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How to Ask Your Parents For Money
Tips to help them give you what you want
It should be easy because it’s family.
But there always seems to be an obligation attached.
Asking members of your family for money can be difficult, depending on the circumstances.
It can affect your relationship over the long term, so it’s a good idea to talk about it before you jump right in.
“Be transparent, be honest, provide lots of information, keep in touch/give bad news upfront.” — author
As a teen, you may find yourself asking your parents or another relative for money for college.
Adjust your mindset before you have the conversation.
Don’t assume they will give you money simply because of your relationship.
Don’t underestimate the value of going through these three steps.
Don’t be sorry about asking for money. If you’re sorry, don’t ask.
Approach the conversation with confidence.
This example is for a teenager asking for financial support to go to college. Your situation might be different, but these steps will help you navigate this tricky path.
If you are lucky enough to come from a family that is willing to pay your way, ask them for a meeting to talk about it.
It’s respectful. and it will help you clear up any preconceived expectations. This step will signal to them that you want to be treated as an adult.
Here are 3 steps to ease the conversation.
Be Transparent and Honest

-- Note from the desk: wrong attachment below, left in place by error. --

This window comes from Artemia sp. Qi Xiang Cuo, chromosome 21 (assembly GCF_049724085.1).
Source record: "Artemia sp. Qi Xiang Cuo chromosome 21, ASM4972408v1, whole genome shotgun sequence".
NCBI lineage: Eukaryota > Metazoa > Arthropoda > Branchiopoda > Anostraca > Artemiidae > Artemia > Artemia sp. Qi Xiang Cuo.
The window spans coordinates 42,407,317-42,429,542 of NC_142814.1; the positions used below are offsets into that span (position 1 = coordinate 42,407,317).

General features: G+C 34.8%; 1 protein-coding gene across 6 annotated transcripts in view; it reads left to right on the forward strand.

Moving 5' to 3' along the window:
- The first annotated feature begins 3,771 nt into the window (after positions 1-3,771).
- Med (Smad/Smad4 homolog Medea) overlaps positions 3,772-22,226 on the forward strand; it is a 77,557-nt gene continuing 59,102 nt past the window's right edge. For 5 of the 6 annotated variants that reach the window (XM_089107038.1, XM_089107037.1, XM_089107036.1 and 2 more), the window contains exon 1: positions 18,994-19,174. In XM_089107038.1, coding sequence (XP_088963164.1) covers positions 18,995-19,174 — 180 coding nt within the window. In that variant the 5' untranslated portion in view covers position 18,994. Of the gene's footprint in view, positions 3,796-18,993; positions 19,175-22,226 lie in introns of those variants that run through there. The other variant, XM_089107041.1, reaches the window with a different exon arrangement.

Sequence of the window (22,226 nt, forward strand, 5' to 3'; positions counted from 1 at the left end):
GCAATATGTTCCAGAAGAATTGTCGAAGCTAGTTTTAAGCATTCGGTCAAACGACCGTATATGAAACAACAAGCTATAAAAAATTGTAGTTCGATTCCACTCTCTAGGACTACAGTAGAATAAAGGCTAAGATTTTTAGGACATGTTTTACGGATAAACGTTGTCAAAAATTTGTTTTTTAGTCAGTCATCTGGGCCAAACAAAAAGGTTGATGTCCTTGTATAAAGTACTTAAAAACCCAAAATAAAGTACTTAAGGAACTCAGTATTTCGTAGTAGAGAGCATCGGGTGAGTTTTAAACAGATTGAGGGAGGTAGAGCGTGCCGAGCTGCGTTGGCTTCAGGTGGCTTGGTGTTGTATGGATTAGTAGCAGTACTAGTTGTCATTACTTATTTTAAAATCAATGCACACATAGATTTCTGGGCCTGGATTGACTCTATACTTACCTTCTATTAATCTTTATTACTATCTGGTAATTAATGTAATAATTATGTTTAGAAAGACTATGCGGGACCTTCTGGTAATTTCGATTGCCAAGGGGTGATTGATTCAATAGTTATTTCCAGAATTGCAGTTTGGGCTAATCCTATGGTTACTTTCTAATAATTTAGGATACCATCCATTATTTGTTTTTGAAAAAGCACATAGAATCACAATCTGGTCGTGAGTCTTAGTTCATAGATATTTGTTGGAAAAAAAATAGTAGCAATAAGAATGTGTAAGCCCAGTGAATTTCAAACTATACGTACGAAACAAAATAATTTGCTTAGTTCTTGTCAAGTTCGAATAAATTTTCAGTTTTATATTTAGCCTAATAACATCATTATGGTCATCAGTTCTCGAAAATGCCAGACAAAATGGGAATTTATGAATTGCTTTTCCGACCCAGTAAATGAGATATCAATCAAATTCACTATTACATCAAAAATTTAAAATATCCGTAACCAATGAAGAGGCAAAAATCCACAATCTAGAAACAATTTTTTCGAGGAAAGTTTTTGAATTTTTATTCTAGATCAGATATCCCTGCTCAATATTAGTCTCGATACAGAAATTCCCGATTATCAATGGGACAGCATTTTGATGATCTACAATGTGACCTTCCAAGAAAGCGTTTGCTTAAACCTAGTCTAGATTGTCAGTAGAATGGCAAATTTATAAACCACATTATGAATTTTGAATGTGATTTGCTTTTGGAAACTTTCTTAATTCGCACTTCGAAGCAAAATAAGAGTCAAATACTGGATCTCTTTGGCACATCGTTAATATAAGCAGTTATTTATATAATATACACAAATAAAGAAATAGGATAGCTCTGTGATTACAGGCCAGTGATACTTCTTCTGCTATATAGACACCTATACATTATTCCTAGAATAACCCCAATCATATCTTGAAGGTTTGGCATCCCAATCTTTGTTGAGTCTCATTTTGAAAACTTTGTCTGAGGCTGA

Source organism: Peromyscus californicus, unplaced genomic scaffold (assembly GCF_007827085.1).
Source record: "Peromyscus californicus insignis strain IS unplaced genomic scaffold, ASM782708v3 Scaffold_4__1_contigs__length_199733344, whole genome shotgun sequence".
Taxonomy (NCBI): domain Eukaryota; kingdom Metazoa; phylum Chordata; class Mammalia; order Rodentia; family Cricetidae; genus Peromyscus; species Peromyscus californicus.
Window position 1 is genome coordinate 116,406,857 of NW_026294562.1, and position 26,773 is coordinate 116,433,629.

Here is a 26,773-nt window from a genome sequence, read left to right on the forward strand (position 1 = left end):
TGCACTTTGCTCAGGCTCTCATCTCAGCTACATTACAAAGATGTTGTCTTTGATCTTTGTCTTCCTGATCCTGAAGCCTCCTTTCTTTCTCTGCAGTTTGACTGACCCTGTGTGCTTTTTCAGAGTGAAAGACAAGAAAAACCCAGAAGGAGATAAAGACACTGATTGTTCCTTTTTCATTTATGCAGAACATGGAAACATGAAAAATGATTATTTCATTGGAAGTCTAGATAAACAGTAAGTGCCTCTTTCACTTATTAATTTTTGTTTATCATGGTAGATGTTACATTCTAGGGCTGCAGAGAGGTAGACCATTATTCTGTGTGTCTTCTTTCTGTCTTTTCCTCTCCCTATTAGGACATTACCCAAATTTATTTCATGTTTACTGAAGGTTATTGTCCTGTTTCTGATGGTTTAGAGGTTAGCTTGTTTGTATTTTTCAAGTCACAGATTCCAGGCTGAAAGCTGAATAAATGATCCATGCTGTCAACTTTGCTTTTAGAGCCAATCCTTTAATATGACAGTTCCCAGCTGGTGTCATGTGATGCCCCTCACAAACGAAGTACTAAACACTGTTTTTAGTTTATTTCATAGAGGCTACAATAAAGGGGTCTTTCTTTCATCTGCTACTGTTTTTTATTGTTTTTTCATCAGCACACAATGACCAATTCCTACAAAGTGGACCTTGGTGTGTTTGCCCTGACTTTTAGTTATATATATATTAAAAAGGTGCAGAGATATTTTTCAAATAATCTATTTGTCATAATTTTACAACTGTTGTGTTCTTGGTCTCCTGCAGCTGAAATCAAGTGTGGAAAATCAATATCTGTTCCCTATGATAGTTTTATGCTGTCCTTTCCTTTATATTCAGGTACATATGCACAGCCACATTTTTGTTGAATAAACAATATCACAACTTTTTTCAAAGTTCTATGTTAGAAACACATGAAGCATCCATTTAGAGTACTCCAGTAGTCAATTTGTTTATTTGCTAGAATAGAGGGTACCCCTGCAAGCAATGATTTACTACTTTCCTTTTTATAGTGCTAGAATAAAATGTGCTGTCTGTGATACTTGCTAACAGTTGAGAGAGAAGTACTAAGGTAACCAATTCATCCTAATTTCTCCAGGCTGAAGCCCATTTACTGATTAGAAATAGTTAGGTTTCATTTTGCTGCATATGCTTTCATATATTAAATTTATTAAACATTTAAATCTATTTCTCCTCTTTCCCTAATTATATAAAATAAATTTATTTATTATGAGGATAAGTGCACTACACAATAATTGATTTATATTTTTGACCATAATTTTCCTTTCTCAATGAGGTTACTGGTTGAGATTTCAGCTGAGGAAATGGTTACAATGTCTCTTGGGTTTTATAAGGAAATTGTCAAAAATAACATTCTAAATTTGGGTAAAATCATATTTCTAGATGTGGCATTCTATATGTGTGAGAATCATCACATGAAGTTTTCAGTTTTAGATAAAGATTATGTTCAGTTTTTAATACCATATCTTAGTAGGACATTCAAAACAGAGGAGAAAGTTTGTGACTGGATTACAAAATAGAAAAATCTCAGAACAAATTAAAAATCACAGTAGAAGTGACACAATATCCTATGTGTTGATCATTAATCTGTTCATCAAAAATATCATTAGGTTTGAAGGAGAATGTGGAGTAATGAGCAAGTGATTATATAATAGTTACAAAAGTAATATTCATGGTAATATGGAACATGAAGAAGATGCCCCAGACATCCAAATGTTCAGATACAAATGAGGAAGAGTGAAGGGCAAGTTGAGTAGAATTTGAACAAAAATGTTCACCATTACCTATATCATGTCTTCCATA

Tell them exactly how much money you are asking for and why you need it.
Be honest if you’re unsure about your major.
Tell them if you plan to explore your options in the first year, and then settle into a major in the second year. Be able to support your reasoning.
Be professional. Treat this meeting as if you were asking for money from a bank or other lender.
Do the research and be prepared to answer questions about all possible financial aspects of your plan.
Tuition and cost of living will be your two major costs. Know your numbers.
Be prepared for questions about other aspects of college life.
Provide your parents with a list of the grants, loans, and scholarships you've applied for and what the status is.
Show how you will contribute, by using savings, working summers, or getting a job in the evenings.
Be ready to provide ideas about future job prospects in your chosen field of study. Back them up with statistics.
Keep In Touch
Each term, send an update on your progress, including extracurricular activities.
If you change gears midstream and switch your major, let them know right away.
Always give bad news upfront. Acknowledge setbacks.
Provide a plan for recovering from the setback.
If you are ready to answer questions when you meet, your preparation will show.
Your chances of being successful are much greater.
Most of all, you’ll gain their respect.
This is one article in a series that explores how to be comfortable asking for money in different situations.
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